If you're not a prospective student or parent, feel free to email general questions to firstname.lastname@example.org
Visiting our campus is one of the best ways to get a feel for Goshen — from classes and dorms to the dining hall menu — and decide if it’s a good fit for you. We are a friendly community where people are happy to answer your questions and show you around.
Learning during the Study-Service Term takes many forms, from living with host families and going on field trips to soaking in hours of lectures and participating in-depth language learning. Nothing, however, quite compares with hands-on workshops. Students recently enjoyed two stimulating cultural experiences: learning how to play a new musical instrument and make two Peruvian gastronomic treasures.
Camilo Ballumbrosio, an extraordinary Afro-Peruvian percussionist known throughout Peru, introduced students to the cajón, a wooden six-sided, box-shaped instrument developed in Peru and played by slapping the front or rear faces (generally thin plywood) with the hands or fingers. He also demonstrated Afro-Peruvian tap dancing known as “zapateo.”
Ballumbrosio’s ancestors were brought to Peru as slaves from Africa to work on cotton and sugar plantations located along the coast. Because they were kept in such isolated settings, Peru’s slaves eventually developed unique music and dance forms, including the cajón and the zapateo. Ballumbrosio’s family is from Chincha and his father was a well-known zapateo (tap) dancer and violinist who taught his children how to dance and make music.
During his workshop in the salon of the Anglican Cathedral of the Good Shepherd (Buen Pastor), Ballumbrosio explained that the cajón is a versatile instrument that today in Peru is used in many musical forms. After demonstrating his considerable skills, he patiently taught students how to replicate complex sequences on the cajón.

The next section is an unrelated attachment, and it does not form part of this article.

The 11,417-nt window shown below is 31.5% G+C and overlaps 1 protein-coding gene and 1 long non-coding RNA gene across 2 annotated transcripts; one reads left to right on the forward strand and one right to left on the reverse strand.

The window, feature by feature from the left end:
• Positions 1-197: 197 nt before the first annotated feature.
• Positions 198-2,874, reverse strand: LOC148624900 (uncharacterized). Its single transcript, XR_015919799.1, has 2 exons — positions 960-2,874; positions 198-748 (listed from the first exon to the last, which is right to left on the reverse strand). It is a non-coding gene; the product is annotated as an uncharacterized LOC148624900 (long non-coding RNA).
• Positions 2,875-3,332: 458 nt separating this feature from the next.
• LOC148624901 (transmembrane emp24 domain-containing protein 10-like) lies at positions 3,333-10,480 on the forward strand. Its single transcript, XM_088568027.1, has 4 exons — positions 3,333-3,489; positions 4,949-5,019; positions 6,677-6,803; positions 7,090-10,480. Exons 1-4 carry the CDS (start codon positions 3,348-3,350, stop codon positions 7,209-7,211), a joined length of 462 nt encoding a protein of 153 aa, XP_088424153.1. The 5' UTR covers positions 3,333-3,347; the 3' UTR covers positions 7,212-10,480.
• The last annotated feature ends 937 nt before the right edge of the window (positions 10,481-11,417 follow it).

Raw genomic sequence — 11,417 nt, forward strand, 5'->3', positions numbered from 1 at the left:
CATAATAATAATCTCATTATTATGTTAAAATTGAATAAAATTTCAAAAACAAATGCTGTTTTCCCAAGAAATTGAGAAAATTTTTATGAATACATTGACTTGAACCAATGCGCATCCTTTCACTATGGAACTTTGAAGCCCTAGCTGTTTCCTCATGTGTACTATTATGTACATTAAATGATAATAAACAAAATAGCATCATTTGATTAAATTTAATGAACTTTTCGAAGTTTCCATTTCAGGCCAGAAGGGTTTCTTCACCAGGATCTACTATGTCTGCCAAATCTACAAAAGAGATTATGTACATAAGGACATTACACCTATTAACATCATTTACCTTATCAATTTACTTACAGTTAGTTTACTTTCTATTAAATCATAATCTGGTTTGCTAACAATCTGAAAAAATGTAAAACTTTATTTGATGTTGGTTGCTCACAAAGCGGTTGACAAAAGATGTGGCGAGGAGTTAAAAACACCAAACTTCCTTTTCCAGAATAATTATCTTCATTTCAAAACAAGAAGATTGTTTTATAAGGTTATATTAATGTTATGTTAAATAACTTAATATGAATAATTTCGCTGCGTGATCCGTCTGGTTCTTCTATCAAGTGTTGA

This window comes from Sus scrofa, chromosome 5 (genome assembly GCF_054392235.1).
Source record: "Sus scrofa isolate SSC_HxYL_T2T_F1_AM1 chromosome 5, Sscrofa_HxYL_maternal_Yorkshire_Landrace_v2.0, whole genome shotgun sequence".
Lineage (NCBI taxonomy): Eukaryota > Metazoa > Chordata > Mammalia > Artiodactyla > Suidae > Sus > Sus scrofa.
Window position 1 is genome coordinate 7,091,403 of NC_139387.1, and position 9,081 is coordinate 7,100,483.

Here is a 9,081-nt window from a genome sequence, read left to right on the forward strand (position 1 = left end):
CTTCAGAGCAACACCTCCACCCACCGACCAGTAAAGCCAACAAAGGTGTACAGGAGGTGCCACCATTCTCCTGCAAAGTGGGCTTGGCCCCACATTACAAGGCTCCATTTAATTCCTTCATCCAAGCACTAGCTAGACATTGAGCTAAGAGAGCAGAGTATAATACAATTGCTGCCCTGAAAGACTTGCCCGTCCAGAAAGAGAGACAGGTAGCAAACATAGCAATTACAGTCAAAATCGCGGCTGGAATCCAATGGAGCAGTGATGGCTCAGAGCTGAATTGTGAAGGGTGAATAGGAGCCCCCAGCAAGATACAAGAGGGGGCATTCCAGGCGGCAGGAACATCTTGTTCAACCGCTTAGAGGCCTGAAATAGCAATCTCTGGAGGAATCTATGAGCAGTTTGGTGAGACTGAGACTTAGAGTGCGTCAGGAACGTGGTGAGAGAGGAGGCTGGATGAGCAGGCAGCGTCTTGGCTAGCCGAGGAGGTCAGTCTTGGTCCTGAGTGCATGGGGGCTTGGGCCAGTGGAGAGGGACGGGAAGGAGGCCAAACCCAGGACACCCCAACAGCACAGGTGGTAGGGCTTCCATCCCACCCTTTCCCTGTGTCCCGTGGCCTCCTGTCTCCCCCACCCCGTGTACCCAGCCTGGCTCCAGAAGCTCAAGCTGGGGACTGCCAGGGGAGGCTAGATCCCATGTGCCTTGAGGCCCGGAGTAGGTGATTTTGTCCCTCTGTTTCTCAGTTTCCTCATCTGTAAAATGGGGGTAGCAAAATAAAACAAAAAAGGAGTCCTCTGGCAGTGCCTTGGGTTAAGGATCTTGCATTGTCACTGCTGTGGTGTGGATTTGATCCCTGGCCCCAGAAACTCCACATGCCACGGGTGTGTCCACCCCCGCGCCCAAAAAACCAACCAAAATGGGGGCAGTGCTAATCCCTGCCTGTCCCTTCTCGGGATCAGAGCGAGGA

The following day, guest chef Nicolás Ferrer Quispe met with students in Casa Goshen and taught them how to prepare two classic dishes – ceviche and Papas a la Huancaína.
Ceviche, which is believed to have been developed in Peru, traditionally is made from three basic ingredients – fresh ocean fish, lime (whose acidity “cooks” the fish), and chili. Under Ferrer’s patient direction, the students prepared cod in a marinade made of lime juice, ají (chili peppers), and onion, and garnished it with lettuce, yam, fried corn kernels, and seaweed.
Next, students assembled Papas a la Huancaína, a cold salad made of boiled yellow potatoes with a spicy, creamy sauce called Huancaína, which is made of fresh white cheese, yellow chili peppers (aji), crackers and evaporated milk mixed in a blender. The dish is garnished with lettuce, fresh white cheese, black olives and quail eggs.
Ferrer explained that Papas a la Huancaína was developed by women in Huancayo, a city in Peru’s central highlands, as a snack served to visitors. Since then it has become one of Peru’s most popular dishes. For Goshen’s students, it became a perfect accompaniment to ceviche – and together, both were an excellent noon meal.